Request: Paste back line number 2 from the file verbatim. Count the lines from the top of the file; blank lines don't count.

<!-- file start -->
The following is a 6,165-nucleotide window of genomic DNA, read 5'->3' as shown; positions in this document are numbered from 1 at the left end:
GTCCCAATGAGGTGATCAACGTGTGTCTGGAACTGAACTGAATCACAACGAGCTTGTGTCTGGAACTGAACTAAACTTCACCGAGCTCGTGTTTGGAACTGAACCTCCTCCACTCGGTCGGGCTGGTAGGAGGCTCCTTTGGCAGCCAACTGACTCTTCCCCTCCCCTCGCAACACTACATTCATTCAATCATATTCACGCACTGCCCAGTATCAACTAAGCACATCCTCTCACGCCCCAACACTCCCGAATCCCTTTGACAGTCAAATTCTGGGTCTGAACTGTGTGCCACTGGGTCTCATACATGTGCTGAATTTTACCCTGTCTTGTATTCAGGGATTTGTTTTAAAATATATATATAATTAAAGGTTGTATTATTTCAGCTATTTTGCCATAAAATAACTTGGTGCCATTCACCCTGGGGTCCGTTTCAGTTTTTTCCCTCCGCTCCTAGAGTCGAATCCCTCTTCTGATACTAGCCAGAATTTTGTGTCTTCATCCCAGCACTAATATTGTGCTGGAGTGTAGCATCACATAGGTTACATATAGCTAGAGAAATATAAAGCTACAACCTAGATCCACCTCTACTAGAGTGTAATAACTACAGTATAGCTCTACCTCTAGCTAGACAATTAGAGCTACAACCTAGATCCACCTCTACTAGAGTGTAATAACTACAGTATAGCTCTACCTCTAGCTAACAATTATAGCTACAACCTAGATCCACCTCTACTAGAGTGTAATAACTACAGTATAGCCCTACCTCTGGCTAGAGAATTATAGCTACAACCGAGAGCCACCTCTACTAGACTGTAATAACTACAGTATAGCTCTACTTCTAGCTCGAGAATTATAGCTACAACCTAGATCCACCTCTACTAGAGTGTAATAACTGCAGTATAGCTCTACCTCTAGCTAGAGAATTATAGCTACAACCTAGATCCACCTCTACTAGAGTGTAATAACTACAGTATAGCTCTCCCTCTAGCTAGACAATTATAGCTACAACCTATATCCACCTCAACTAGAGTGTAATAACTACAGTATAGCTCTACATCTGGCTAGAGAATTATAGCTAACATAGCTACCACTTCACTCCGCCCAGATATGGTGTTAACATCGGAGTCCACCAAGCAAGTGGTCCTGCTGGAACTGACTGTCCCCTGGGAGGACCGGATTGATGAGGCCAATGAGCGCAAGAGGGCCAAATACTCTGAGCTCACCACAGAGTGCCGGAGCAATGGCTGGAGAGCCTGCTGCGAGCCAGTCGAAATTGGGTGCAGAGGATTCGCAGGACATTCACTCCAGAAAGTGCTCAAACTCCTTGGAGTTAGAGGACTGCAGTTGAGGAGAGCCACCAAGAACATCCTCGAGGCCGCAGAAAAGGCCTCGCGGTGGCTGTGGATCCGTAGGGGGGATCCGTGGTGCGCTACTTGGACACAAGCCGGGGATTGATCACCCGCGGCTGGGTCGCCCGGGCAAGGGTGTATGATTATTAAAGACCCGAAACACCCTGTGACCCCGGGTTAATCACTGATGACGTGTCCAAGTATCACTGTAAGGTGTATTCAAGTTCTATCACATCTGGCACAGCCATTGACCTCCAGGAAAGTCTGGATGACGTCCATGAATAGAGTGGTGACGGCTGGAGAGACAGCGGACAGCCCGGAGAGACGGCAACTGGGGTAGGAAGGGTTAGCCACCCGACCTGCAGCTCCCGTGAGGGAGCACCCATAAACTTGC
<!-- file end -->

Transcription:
GTCCCAATGAGGTGATCAACGTGTGTCTGGAACTGAACTGAATCACAACGAGCTTGTGTCTGGAACTGAACTAAACTTCACCGAGCTCGTGTTTGGAACTGAACCTCCTCCACTCGGTCGGGCTGGTAGGAGGCTCCTTTGGCAGCCAACTGACTCTTCCCCTCCCCTCGCAACACTACATTCATTCAATCATATTCACGCACTGCCCAGTATCAACTAAGCACATCCTCTCACGCCCCAACACTCCCGAATCCCTTTGACAGTCAAATTCTGGGTCTGAACTGTGTGCCACTGGGTCTCATACATGTGCTGAATTTTACCCTGTCTTGTATTCAGGGATTTGTTTTAAAATATATATATAATTAAAGGTTGTATTATTTCAGCTATTTTGCCATAAAATAACTTGGTGCCATTCACCCTGGGGTCCGTTTCAGTTTTTTCCCTCCGCTCCTAGAGTCGAATCCCTCTTCTGATACTAGCCAGAATTTTGTGTCTTCATCCCAGCACTAATATTGTGCTGGAGTGTAGCATCACATAGGTTACATATAGCTAGAGAAATATAAAGCTACAACCTAGATCCACCTCTACTAGAGTGTAATAACTACAGTATAGCTCTACCTCTAGCTAGACAATTAGAGCTACAACCTAGATCCACCTCTACTAGAGTGTAATAACTACAGTATAGCTCTACCTCTAGCTAACAATTATAGCTACAACCTAGATCCACCTCTACTAGAGTGTAATAACTACAGTATAGCCCTACCTCTGGCTAGAGAATTATAGCTACAACCGAGAGCCACCTCTACTAGACTGTAATAACTACAGTATAGCTCTACTTCTAGCTCGAGAATTATAGCTACAACCTAGATCCACCTCTACTAGAGTGTAATAACTGCAGTATAGCTCTACCTCTAGCTAGAGAATTATAGCTACAACCTAGATCCACCTCTACTAGAGTGTAATAACTACAGTATAGCTCTCCCTCTAGCTAGACAATTATAGCTACAACCTATATCCACCTCAACTAGAGTGTAATAACTACAGTATAGCTCTACATCTGGCTAGAGAATTATAGCTAACATAGCTACCACTTCACTCCGCCCAGATATGGTGTTAACATCGGAGTCCACCAAGCAAGTGGTCCTGCTGGAACTGACTGTCCCCTGGGAGGACCGGATTGATGAGGCCAATGAGCGCAAGAGGGCCAAATACTCTGAGCTCACCACAGAGTGCCGGAGCAATGGCTGGAGAGCCTGCTGCGAGCCAGTCGAAATTGGGTGCAGAGGATTCGCAGGACATTCACTCCAGAAAGTGCTCAAACTCCTTGGAGTTAGAGGACTGCAGTTGAGGAGAGCCACCAAGAACATCCTCGAGGCCGCAGAAAAGGCCTCGCGGTGGCTGTGGATCCGTAGGGGGGATCCGTGGTGCGCTACTTGGACACAAGCCGGGGATTGATCACCCGCGGCTGGGTCGCCCGGGCAAGGGTGTATGATTATTAAAGACCCGAAACACCCTGTGACCCCGGGTTAATCACTGATGACGTGTCCAAGTATCACTGTAAGGTGTATTCAAGTTCTATCACATCTGGCACAGCCATTGACCTCCAGGAAAGTCTGGATGACGTCCATGAATAGAGTGGTGACGGCTGGAGAGACAGCGGACAGCCCGGAGAGACGGCAACTGGGGTAGGAAGGGTTAGCCACCCGACCTGCAGCTCCCGTGAGGGAGCACCCATAAACTTGC